Carita Hernandez, 59, 6 ABC videographer

Posted: March 22, 2013

YOU DON'T SEE people like Carita Hernandez when TV breaks on the news. But they're there. In fact, without them there wouldn't be a broadcast at all.

"You may have never seen her face on 'Action News,' but you saw her work, and, as such, a part of her spirit," said Brian Taff, a news anchor at 6 ABC.

Carita, who worked at the station for 32 years, was the woman in the van whose job was to take the video footage shot at the scene, edit it and stream it back to the station.

"What I wish you could see," Taff said, "is the enormous effort by those, like Carita, on the viewfinder's side of the camera or at the helm of the edit machine. She was a giant, and hugely sweet, presence there."

Taff, like all of those who worked with Carita at "Action News," was shocked by her unexpected death Feb. 26. She was 59 and lived in Southwest Philadelphia.

"Her death took all of us by surprise, but I suppose death always catches us unprepared, no matter how expected or unexpected it may be," Taff said.

"Today, we choose not to focus on the days before she left us, but on the years before - the friendships she created, the experiences we shared, and the contributions she made to our news organization."

Among the recent stories Carita helped to cover was the destruction in New Jersey by Hurricane Sandy. Her team endured wind and rain and high tides to get the story. Carita sometimes manned the camera and drove the truck when needed.

Carita, who lived a life of kindness and generosity, continued to contribute to society at her death. She was an organ donor whose organs already have been donated to save lives and restore vision to a number of recipients.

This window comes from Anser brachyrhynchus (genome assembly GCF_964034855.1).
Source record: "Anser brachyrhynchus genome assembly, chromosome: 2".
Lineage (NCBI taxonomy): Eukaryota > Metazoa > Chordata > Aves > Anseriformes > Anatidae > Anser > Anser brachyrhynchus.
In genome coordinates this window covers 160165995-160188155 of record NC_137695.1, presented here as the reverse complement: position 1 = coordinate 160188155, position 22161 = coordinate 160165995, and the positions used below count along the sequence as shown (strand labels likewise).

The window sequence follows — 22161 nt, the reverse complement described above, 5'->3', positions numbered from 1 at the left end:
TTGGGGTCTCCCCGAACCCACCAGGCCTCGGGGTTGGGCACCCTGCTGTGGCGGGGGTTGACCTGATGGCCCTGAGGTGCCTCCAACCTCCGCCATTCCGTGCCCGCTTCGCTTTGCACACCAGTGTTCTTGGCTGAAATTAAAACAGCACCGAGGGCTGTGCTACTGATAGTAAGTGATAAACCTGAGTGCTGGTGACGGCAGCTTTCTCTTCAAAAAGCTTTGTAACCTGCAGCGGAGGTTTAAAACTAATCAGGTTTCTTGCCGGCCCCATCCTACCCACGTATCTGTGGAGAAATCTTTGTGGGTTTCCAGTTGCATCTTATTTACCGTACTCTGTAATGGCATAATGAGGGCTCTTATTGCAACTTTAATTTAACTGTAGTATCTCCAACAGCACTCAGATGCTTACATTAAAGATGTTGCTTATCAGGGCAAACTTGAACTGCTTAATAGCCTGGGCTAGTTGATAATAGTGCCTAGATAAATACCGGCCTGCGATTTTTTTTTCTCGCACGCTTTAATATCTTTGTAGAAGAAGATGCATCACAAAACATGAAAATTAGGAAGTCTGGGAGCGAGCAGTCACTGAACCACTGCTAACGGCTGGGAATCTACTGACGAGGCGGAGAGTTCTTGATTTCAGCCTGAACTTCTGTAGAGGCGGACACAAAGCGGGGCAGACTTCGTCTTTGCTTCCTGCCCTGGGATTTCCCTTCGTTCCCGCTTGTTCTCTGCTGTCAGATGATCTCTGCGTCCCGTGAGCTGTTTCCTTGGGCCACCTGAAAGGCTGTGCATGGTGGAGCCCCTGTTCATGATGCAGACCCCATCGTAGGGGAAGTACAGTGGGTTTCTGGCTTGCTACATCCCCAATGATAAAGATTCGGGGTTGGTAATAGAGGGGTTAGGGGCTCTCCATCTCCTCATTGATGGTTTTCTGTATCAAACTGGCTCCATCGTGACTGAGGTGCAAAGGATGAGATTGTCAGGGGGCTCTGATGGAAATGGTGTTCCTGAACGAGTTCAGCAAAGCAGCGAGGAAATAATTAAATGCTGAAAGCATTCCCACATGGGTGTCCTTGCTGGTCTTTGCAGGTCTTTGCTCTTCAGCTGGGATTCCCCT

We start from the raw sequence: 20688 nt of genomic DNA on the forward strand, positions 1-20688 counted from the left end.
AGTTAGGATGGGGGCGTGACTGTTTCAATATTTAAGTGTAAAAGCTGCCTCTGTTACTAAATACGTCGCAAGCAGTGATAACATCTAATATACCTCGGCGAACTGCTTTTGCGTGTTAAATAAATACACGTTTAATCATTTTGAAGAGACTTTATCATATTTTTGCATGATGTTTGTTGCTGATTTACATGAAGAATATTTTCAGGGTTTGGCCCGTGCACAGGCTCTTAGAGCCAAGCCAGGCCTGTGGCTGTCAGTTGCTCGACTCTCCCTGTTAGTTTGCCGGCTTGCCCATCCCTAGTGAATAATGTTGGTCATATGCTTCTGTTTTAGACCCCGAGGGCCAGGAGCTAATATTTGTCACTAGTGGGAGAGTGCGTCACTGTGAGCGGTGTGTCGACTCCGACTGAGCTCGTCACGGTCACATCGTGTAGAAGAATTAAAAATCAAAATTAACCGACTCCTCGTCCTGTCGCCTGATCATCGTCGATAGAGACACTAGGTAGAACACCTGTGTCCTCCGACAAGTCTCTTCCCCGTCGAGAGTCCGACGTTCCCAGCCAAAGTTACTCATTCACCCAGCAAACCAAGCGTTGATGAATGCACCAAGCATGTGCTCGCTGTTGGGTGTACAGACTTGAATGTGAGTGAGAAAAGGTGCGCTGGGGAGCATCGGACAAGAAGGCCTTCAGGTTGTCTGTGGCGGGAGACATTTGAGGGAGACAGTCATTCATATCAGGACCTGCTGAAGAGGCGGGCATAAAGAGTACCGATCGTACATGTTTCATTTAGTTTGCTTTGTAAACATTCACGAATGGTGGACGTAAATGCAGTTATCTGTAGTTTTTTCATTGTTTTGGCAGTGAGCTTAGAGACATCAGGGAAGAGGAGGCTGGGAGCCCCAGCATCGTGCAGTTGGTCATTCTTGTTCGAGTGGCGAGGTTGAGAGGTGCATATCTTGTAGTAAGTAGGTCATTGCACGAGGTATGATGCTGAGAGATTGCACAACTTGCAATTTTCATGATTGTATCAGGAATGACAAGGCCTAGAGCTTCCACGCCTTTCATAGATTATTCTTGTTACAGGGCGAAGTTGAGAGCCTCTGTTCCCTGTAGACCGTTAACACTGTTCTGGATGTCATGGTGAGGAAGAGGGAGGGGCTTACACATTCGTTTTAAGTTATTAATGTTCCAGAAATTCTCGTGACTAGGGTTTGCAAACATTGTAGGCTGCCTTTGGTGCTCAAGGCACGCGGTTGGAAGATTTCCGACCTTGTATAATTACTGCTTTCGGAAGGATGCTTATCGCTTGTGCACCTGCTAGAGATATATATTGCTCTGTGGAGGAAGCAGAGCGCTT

She donated a kidney to a cousin, Frederick E. Royall Jr., in April 2000, and today he is living a full life thanks to her.

"She was a happy person," said her daughter, Danika Hernandez-Stubbs. "She was always smiling. She was everyone's counselor, shoulder to lean on, sister and best friend."

Carita's caring spirit extended beyond humankind. Stray cats in the neighborhood knew her as a soft touch. The word spread to all of the animals dwelling in Cobbs Creek Park, and they trooped to her house for handouts and shelter - rabbits, raccoons, possums, squirrels, all living in happy harmony with the stray cats.

Carita not only fed them all, but she had a fountain for water and little shelters, like doll houses, for them in bad weather.

After graduating from Cheyney University with a science major, Carita went to Honduras with the Peace Corps and spent two years teaching science to high- school-age students in the capital, Tegucigalpa.

"For her, it was a way to give back to others, especially in another country," her daughter said. "She had a passion for teaching."

Carita married Antonio Hernandez in Honduras, and Danika was born there. Shortly after birth, Carita returned to the U.S. The marriage later ended in divorce.

Carita was born in Philadelphia to Clarence Wallace Barrow and the former Cara Royall. She graduated from John Bartram High School before going on to Cheyney.

She was one of the original students at Philadanco, the Philadelphia Dance Co., and enjoyed dancing for some years.

Her TV career began as an intern with what was then Channel 3. She later became a full-time employee of Channel 6. She took courses in TV production at a local school to further her career.

Always family-oriented, Carita took delight in the birth of a granddaughter, Danika's daughter, Diahna Stubbs, and started teaching her to tap dance at the age of 1 1/2. Before Diahna was 2, Carita was teaching her Spanish.

Carita was an active member of St. Andrews & St. Monica's Episcopal Church, where she started an audiovisual ministry, teaching video production. A Holy Week film was produced. She was also an usher and member of the Women's Ministry.

Besides her daughter and granddaughter, she is survived by her mother, Cara "Vonnie" Barrow, and a brother, Curt Barrow.

Services: Celebration of Life at 11 a.m. May 4 at St. Andrews & St. Monica's Church, 3600 Baring St.

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